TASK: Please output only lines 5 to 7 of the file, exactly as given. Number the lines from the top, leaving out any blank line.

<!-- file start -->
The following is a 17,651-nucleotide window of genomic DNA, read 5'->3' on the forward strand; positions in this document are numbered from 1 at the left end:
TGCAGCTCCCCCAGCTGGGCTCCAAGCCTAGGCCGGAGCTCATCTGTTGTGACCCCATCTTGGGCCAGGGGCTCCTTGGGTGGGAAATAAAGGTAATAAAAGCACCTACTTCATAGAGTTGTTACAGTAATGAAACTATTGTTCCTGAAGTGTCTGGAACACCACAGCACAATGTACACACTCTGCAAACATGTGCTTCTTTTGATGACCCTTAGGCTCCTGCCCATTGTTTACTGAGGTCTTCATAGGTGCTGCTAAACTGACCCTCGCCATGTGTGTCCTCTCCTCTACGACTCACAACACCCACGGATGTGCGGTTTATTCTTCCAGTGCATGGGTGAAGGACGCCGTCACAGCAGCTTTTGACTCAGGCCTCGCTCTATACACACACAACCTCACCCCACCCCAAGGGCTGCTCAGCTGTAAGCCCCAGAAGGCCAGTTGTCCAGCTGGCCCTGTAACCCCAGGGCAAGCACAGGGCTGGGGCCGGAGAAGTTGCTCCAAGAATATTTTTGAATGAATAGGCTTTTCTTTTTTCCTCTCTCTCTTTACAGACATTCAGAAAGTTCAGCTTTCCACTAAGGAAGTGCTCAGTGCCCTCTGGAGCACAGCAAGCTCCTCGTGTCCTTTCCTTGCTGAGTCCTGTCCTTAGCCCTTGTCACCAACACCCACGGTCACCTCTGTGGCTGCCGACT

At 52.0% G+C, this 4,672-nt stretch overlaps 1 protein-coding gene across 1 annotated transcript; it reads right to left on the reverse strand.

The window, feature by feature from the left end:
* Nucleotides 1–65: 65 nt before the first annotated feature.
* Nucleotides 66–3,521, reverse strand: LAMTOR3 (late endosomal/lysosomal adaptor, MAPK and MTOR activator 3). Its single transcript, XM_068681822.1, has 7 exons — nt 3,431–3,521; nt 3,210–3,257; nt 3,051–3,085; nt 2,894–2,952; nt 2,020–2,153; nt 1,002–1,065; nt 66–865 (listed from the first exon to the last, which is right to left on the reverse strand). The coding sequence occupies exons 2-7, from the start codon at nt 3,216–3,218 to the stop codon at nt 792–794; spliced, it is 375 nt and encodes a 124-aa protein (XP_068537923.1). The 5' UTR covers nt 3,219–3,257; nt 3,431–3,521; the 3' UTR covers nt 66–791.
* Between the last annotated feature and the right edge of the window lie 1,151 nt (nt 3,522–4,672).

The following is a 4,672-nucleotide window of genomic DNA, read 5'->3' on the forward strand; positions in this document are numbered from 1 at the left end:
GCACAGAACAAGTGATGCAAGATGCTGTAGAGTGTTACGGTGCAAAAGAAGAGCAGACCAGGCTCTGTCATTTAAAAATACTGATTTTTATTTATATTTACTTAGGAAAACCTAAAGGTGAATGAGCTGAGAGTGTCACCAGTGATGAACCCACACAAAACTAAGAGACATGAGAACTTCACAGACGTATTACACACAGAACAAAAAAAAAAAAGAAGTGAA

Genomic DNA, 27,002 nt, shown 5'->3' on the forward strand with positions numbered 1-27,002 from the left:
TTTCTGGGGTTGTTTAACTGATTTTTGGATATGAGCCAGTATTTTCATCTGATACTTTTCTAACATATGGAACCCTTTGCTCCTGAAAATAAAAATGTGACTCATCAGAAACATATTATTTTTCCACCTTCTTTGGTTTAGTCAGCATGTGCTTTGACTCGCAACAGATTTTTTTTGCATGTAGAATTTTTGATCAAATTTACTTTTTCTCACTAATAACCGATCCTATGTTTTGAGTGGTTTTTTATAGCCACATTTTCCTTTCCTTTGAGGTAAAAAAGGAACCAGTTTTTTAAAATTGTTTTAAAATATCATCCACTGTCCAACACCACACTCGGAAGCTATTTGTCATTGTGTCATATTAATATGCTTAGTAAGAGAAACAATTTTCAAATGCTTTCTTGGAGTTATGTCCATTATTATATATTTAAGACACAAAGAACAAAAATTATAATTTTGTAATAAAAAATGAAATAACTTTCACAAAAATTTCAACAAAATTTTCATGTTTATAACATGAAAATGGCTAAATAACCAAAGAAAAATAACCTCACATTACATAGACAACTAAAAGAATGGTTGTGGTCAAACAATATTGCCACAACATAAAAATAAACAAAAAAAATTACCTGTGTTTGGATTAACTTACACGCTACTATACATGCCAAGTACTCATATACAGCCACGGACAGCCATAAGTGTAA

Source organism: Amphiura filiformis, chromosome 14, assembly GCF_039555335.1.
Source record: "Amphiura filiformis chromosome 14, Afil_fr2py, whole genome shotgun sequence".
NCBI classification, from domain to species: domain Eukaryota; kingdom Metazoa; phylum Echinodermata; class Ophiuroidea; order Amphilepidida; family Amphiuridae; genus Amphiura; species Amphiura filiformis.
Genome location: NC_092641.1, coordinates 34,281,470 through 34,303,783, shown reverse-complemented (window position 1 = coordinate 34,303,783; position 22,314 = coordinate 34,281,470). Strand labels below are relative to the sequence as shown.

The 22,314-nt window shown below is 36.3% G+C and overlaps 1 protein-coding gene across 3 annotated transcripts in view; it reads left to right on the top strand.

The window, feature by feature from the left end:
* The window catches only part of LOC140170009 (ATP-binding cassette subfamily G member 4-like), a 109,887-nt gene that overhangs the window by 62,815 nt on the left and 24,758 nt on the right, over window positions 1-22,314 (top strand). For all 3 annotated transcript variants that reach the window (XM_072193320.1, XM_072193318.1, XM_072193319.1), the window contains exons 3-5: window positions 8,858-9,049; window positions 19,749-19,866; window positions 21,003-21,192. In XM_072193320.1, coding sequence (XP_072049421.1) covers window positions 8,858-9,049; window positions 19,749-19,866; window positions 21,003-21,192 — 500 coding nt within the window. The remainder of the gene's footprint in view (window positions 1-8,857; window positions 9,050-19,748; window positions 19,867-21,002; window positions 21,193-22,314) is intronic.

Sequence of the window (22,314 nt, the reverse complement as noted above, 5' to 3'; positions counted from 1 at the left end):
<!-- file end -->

* Nucleotides 1–65: 65 nt before the first annotated feature.
* Nucleotides 66–3,521, reverse strand: LAMTOR3 (late endosomal/lysosomal adaptor, MAPK and MTOR activator 3). Its single transcript, XM_068681822.1, has 7 exons — nt 3,431–3,521; nt 3,210–3,257; nt 3,051–3,085; nt 2,894–2,952; nt 2,020–2,153; nt 1,002–1,065; nt 66–865 (listed from the first exon to the last, which is right to left on the reverse strand). The coding sequence occupies exons 2-7, from the start codon at nt 3,216–3,218 to the stop codon at nt 792–794; spliced, it is 375 nt and encodes a 124-aa protein (XP_068537923.1). The 5' UTR covers nt 3,219–3,257; nt 3,431–3,521; the 3' UTR covers nt 66–791.
* Between the last annotated feature and the right edge of the window lie 1,151 nt (nt 3,522–4,672).